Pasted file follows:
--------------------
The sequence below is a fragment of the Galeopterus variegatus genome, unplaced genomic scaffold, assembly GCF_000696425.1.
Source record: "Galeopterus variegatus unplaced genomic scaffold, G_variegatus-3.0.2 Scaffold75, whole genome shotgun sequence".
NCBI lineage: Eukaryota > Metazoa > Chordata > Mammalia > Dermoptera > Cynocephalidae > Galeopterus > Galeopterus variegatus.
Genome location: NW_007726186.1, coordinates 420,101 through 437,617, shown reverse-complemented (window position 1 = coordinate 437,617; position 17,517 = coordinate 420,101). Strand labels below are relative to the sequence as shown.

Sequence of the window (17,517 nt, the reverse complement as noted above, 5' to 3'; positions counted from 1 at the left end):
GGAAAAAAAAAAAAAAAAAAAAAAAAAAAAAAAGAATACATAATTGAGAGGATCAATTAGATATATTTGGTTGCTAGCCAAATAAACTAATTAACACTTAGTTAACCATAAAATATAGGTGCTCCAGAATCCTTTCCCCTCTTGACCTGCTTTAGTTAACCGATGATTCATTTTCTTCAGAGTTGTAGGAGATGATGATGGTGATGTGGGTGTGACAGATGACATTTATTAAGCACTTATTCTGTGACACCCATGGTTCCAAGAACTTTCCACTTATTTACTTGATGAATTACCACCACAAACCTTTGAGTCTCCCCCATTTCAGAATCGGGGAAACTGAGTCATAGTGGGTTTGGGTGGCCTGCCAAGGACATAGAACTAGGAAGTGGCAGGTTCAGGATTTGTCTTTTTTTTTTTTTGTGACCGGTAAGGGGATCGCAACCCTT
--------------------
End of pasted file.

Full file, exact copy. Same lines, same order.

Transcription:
The sequence below is a fragment of the Galeopterus variegatus genome, unplaced genomic scaffold, assembly GCF_000696425.1.
Source record: "Galeopterus variegatus unplaced genomic scaffold, G_variegatus-3.0.2 Scaffold75, whole genome shotgun sequence".
NCBI lineage: Eukaryota > Metazoa > Chordata > Mammalia > Dermoptera > Cynocephalidae > Galeopterus > Galeopterus variegatus.
Genome location: NW_007726186.1, coordinates 420,101 through 437,617, shown reverse-complemented (window position 1 = coordinate 437,617; position 17,517 = coordinate 420,101). Strand labels below are relative to the sequence as shown.

Sequence of the window (17,517 nt, the reverse complement as noted above, 5' to 3'; positions counted from 1 at the left end):
GGAAAAAAAAAAAAAAAAAAAAAAAAAAAAAAAGAATACATAATTGAGAGGATCAATTAGATATATTTGGTTGCTAGCCAAATAAACTAATTAACACTTAGTTAACCATAAAATATAGGTGCTCCAGAATCCTTTCCCCTCTTGACCTGCTTTAGTTAACCGATGATTCATTTTCTTCAGAGTTGTAGGAGATGATGATGGTGATGTGGGTGTGACAGATGACATTTATTAAGCACTTATTCTGTGACACCCATGGTTCCAAGAACTTTCCACTTATTTACTTGATGAATTACCACCACAAACCTTTGAGTCTCCCCCATTTCAGAATCGGGGAAACTGAGTCATAGTGGGTTTGGGTGGCCTGCCAAGGACATAGAACTAGGAAGTGGCAGGTTCAGGATTTGTCTTTTTTTTTTTTTGTGACCGGTAAGGGGATCGCAACCCTT